Thousands march in Romania against Canadian mine plan

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A protester wearing a Guy Fawkes mask takes part in a rally against the Rosia Montana Gold Corporation, a Canadian gold mine project using cyanide, on October 13, 2013 in Bucharest © AFP Andrei Pungovschi
A protester wearing a Guy Fawkes mask takes part in a rally against the Rosia Montana Gold Corporation, a Canadian gold mine project using cyanide, on October 13, 2013 in Bucharest
© AFP Andrei Pungovschi

Bucharest (AFP) – Thousands marched Sunday across Romania to protest against a Canadian company’s plans to open a gold mine seen as a threat to the environment, and called for the government’s resignation.

In what has become one of the longest-running protests in post-communist Romania, an estimated 4,000 people demonstrated in the capital Bucharest to demand the mine project in Rosia Montana be dropped.

The protestors chanted slogans calling for the resignation of the centre-left government that adopted a draft law clearing the way for the open-cast mine planned by Canada’s Gabriel Resources in the heart of Transylvania.

“We thought we were too small to change anything but these demonstrations have made us understand that we can change everything,” one demonstrator, Alexandra Barradel, said.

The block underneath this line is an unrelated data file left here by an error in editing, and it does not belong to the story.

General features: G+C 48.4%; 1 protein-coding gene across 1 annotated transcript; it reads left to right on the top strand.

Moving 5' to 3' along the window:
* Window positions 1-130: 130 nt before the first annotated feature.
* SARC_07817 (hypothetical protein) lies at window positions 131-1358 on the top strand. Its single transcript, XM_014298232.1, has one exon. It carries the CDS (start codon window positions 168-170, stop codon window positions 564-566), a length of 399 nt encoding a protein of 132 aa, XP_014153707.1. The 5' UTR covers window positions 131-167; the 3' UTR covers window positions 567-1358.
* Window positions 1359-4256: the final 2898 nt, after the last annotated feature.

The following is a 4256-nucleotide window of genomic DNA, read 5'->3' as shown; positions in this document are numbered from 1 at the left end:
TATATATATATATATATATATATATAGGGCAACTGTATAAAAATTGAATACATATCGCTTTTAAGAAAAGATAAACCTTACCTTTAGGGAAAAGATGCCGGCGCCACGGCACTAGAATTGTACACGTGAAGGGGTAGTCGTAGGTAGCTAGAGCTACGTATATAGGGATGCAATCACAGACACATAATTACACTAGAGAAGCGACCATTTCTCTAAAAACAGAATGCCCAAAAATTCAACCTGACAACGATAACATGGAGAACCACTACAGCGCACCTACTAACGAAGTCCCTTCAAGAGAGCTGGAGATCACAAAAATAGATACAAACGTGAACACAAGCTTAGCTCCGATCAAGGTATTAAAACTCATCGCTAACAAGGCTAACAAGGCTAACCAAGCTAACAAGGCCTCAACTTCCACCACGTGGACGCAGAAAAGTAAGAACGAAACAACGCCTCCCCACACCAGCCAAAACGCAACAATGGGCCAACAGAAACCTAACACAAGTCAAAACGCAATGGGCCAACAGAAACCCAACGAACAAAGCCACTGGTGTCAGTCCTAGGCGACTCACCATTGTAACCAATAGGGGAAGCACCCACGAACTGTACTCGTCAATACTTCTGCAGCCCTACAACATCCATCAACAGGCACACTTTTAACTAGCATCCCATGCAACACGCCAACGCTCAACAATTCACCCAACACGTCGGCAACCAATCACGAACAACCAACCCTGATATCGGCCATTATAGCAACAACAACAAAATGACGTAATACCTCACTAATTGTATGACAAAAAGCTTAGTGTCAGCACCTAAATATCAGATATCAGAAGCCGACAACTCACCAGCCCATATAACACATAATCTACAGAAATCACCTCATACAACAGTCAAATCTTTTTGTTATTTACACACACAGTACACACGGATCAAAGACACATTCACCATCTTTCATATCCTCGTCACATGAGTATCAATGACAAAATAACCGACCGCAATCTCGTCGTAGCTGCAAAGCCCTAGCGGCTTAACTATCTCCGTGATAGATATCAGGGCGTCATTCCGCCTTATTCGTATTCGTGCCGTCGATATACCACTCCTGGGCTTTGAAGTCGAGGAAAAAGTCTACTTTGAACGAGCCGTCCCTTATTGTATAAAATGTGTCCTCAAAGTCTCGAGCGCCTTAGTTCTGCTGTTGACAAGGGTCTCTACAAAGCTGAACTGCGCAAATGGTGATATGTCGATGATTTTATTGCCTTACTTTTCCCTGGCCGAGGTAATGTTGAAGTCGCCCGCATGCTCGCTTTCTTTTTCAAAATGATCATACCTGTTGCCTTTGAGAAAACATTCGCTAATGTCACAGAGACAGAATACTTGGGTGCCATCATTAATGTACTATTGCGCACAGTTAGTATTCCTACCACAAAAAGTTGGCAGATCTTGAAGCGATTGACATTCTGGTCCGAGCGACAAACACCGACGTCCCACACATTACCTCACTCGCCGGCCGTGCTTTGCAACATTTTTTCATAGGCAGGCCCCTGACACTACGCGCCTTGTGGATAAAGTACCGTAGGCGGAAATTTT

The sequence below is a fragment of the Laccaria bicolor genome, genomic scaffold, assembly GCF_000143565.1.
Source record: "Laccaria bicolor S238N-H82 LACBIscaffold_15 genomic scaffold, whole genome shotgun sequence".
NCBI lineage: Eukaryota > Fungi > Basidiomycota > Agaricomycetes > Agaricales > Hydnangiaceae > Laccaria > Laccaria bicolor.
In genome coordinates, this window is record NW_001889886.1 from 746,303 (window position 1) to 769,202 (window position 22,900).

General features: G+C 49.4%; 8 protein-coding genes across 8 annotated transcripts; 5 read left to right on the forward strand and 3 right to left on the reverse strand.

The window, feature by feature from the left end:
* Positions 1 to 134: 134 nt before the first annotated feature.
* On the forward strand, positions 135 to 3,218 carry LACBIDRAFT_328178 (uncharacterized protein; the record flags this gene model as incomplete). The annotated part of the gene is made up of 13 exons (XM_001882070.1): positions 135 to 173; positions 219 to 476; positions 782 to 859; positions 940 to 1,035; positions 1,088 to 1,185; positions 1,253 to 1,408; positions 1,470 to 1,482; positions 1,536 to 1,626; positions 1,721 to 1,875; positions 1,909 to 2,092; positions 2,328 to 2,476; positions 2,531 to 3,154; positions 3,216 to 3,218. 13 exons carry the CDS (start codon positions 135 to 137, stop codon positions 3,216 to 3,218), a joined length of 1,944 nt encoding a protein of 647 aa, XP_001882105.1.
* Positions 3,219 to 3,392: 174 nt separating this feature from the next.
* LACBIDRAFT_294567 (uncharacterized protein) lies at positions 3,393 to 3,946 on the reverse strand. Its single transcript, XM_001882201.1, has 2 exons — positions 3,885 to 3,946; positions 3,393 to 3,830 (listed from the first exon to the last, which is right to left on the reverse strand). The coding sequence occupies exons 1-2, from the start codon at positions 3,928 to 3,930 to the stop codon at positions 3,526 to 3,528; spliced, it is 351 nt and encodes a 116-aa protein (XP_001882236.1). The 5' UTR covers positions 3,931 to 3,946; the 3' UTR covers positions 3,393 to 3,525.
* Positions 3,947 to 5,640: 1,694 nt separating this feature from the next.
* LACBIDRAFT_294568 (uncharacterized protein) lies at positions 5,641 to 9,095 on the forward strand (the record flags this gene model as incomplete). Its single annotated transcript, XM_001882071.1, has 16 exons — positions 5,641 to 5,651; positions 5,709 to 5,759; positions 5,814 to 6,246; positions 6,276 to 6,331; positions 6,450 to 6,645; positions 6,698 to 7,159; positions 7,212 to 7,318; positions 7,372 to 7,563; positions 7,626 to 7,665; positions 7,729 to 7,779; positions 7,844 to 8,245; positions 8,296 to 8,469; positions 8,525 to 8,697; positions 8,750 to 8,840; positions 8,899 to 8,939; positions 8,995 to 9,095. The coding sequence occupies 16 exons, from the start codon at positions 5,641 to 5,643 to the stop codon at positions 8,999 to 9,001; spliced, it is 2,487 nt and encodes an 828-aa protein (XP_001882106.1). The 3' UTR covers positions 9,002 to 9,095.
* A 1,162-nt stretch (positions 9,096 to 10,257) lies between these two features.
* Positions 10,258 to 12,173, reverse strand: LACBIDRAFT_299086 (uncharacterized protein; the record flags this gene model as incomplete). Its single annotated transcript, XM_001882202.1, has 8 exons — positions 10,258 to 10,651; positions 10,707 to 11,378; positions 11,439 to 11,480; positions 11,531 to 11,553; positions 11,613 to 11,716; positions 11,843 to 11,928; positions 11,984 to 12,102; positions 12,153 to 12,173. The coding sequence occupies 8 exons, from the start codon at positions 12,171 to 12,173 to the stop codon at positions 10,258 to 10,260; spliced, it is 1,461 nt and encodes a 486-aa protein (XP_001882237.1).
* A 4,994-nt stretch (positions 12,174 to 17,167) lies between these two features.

“What is important now is to remain united to save Rosia Montana and Romania,” she said.

The scope of the protest has grown over the past six weeks to reach unprecedented levels. Another 3,500 people took to the streets of the northwestern city of Cluj and another 600 demonstrated in Timisoara.

The Canadian company, which owns 80 percent of the Rosia Montana Gold Corporation, acquired a mining licence in 1999 but has been waiting ever since for a crucial permit from the environment ministry.

Gabriel Resources hopes to extract 300 tonnes of gold with mining techniques requiring the use of thousands of tonnes of cyanide.

It promises 900 jobs during the 16-year extraction period, as well as economic benefits.

But academics and environmentalists say the mine is an ecological time bomb and threatens the area’s Roman mining galleries.

Prime Minister Victor Ponta had opposed the project when he was still a member of the opposition but he now faces Romania’s largest protest movement in two decades for backing it.

The bill clearing the way for the mine has yet to be approved by parliament.

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